What are you to say about American local journalism? You need to listen to the local news to understand how unprofessional Journalists in the US can be. For instance, I never understood how a weather girl with little knowledge of the world except mimicking information given to her about the weather could become a legitimate news presenter. I always used to wonder why local citizens were so ignorant and silly, but until I became confined to watching public TV, I never knew how much the media contributes to public ignorance. When it comes to the middle- east all they show is war, you would never know that Saudi Arabia and the UAE were rich stable countries. You would think South Africa was part of Portugal, Central Africa was merely Jungle with hardly any people, and Europe was full of gays. That’s local media for you. When I stopped watching Local TV, I know My IQ went back to its former degree. My point is in Journalism right now, the same criteria that gets a Fashion model her job applies i.e. beauty, Not the same criteria required of a brain surgeon which is intelligence.

  169. December 19, 2007 at 19:50

    People have the right to speak freely with out consequence so long as it causes no physical or financial damage to anybody else. (I.E you can’t incite violence, and you can’t slander.) People do not have the right not to be offended. I am sorry if your feelings are hurt, grow up, and shake it off.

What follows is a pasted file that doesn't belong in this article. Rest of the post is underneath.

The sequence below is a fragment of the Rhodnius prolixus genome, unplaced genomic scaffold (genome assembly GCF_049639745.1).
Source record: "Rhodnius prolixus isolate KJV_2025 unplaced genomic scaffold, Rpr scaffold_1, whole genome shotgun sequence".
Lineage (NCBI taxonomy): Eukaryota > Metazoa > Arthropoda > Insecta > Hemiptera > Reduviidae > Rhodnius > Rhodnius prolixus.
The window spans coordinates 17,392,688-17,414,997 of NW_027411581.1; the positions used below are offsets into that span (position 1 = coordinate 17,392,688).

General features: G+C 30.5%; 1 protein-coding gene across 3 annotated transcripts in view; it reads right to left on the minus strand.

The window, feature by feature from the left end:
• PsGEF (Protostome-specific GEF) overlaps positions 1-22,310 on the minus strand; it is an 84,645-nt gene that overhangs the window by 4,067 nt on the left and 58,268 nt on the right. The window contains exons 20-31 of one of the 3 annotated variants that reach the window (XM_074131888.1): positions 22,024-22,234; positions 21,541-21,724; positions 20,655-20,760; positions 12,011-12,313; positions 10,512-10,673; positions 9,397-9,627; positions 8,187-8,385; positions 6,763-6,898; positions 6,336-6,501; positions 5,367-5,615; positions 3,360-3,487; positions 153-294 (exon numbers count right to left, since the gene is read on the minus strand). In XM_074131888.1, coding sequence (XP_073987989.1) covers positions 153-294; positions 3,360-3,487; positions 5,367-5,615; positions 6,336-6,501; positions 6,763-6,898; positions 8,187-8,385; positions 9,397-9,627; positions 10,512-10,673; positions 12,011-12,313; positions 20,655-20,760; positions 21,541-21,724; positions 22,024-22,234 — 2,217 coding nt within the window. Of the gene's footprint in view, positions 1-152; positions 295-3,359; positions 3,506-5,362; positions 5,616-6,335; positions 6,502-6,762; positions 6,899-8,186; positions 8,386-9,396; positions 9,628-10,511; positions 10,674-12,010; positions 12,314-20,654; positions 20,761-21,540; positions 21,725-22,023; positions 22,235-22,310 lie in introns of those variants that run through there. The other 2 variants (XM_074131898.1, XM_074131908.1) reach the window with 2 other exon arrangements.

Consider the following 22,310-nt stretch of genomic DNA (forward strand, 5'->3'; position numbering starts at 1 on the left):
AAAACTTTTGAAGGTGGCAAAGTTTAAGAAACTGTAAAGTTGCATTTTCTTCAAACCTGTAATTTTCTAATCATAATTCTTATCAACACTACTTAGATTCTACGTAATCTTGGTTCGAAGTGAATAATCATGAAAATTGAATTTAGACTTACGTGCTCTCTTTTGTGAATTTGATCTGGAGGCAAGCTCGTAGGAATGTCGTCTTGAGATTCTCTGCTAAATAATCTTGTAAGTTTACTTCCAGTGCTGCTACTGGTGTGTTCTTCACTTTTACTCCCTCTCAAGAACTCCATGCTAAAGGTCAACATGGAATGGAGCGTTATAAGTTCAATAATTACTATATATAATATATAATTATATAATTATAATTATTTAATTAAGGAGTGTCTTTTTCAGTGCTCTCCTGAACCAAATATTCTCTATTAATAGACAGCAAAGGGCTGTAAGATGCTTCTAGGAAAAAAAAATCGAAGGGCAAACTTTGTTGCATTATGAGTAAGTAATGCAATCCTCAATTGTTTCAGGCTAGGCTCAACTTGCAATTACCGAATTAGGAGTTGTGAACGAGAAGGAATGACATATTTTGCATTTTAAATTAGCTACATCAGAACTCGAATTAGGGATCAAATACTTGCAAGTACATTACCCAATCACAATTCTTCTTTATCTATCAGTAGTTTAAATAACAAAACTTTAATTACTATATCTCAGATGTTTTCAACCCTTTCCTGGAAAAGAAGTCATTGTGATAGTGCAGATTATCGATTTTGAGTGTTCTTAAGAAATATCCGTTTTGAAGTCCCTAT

As we can see “being offended” is too wide of a target and can be used to clip the wings of free speech. Somebody might get offended if you don’t stop children from calling a teddy bear by the wrong name.

  170. 170 Joe Serrano
    December 19, 2007 at 19:50

    Interesting debate.
    But, what is freedom of speech?
    In the times before globalisation I am sure in this western world we probably had a great deal of freedom of speech as western journalists were writng for and worried about western readers and listeners. However today, the internet, globablization, immigration has created a world market with such a diversity of cultures and views that are interculturally mixed. Religion, politics and culture are so interconnected in Islamic nations for example makes freedom of speech in our western sense next to impossible. A look at our own history is more than sufficient should we require more.
    In the so-called third world, freedom of speech I am sure is a myth as many of these societies are enslaved in a system which ties them to a subsistance economy.

    To talk about limits, the whole journalistic process is biased by our own personal views or the interest of the man who pays the checks. Internet offers true freedom of speech. It is a question of surfing the net. Do we want child pornography, videos of murders, rape, etc in our homes. That is real freedom of speech.

    I have found many of the comments on this programme extremely offensive which I am sure would not have a voice in mainstream media.

  171. 171 Lubna
    December 19, 2007 at 19:50

    Dear Ros: In Iraq, being a journalist is just like being forced to walk in a mine field! Can a journalist reveal the truth properly if he/she is walking in a mine field?! HAPPY BIRTHDAY BBC World Service!

  172. 172 Bobby
    December 19, 2007 at 19:51

    The question of objectivity of news is circumscribed by varying degrees of subjectivity.Having said that,news reporting can be viewed as being within an objective range,and that is what the media should strive for.